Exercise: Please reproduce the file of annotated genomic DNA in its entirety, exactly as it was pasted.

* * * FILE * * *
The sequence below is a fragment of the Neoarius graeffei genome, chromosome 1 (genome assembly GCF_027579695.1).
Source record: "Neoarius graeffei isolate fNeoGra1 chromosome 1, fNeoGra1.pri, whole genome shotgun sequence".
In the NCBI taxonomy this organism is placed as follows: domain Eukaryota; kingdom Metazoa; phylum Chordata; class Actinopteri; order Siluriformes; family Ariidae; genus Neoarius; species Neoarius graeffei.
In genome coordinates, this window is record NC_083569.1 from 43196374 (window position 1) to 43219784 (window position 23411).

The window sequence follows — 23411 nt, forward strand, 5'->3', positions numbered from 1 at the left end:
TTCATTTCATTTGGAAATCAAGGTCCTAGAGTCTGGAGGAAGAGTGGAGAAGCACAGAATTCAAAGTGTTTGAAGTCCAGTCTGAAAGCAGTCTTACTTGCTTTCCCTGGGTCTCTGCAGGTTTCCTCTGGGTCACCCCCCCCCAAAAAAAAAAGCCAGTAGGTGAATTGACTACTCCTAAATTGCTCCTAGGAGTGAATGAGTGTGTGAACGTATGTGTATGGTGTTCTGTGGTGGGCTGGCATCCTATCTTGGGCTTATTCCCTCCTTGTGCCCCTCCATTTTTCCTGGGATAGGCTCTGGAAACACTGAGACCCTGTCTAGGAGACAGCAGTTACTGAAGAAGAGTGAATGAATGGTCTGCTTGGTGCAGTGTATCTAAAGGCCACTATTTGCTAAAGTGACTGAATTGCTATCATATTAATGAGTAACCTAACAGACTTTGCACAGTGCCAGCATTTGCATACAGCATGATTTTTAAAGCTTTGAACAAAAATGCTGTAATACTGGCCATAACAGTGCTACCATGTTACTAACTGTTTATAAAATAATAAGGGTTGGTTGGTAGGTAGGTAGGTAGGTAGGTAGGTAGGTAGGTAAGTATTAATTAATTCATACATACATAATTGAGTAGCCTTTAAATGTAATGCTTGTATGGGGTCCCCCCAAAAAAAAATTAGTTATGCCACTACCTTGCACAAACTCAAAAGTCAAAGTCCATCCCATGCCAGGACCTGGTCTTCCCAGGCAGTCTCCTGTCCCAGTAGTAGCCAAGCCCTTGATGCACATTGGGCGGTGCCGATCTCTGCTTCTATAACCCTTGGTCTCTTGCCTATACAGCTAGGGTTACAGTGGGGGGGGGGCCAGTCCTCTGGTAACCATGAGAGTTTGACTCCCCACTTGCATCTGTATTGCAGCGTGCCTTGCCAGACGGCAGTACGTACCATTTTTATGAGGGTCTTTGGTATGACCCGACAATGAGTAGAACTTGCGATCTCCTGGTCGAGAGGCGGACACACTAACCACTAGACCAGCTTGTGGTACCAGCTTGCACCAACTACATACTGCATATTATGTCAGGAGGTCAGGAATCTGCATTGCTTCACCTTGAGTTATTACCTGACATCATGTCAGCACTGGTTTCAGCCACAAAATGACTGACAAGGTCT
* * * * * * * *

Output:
The sequence below is a fragment of the Neoarius graeffei genome, chromosome 1 (genome assembly GCF_027579695.1).
Source record: "Neoarius graeffei isolate fNeoGra1 chromosome 1, fNeoGra1.pri, whole genome shotgun sequence".
In the NCBI taxonomy this organism is placed as follows: domain Eukaryota; kingdom Metazoa; phylum Chordata; class Actinopteri; order Siluriformes; family Ariidae; genus Neoarius; species Neoarius graeffei.
In genome coordinates, this window is record NC_083569.1 from 43196374 (window position 1) to 43219784 (window position 23411).

The window sequence follows — 23411 nt, forward strand, 5'->3', positions numbered from 1 at the left end:
TTCATTTCATTTGGAAATCAAGGTCCTAGAGTCTGGAGGAAGAGTGGAGAAGCACAGAATTCAAAGTGTTTGAAGTCCAGTCTGAAAGCAGTCTTACTTGCTTTCCCTGGGTCTCTGCAGGTTTCCTCTGGGTCACCCCCCCCCAAAAAAAAAAGCCAGTAGGTGAATTGACTACTCCTAAATTGCTCCTAGGAGTGAATGAGTGTGTGAACGTATGTGTATGGTGTTCTGTGGTGGGCTGGCATCCTATCTTGGGCTTATTCCCTCCTTGTGCCCCTCCATTTTTCCTGGGATAGGCTCTGGAAACACTGAGACCCTGTCTAGGAGACAGCAGTTACTGAAGAAGAGTGAATGAATGGTCTGCTTGGTGCAGTGTATCTAAAGGCCACTATTTGCTAAAGTGACTGAATTGCTATCATATTAATGAGTAACCTAACAGACTTTGCACAGTGCCAGCATTTGCATACAGCATGATTTTTAAAGCTTTGAACAAAAATGCTGTAATACTGGCCATAACAGTGCTACCATGTTACTAACTGTTTATAAAATAATAAGGGTTGGTTGGTAGGTAGGTAGGTAGGTAGGTAGGTAGGTAGGTAAGTATTAATTAATTCATACATACATAATTGAGTAGCCTTTAAATGTAATGCTTGTATGGGGTCCCCCCAAAAAAAAATTAGTTATGCCACTACCTTGCACAAACTCAAAAGTCAAAGTCCATCCCATGCCAGGACCTGGTCTTCCCAGGCAGTCTCCTGTCCCAGTAGTAGCCAAGCCCTTGATGCACATTGGGCGGTGCCGATCTCTGCTTCTATAACCCTTGGTCTCTTGCCTATACAGCTAGGGTTACAGTGGGGGGGGGGCCAGTCCTCTGGTAACCATGAGAGTTTGACTCCCCACTTGCATCTGTATTGCAGCGTGCCTTGCCAGACGGCAGTACGTACCATTTTTATGAGGGTCTTTGGTATGACCCGACAATGAGTAGAACTTGCGATCTCCTGGTCGAGAGGCGGACACACTAACCACTAGACCAGCTTGTGGTACCAGCTTGCACCAACTACATACTGCATATTATGTCAGGAGGTCAGGAATCTGCATTGCTTCACCTTGAGTTATTACCTGACATCATGTCAGCACTGGTTTCAGCCACAAAATGACTGACAAGGTCT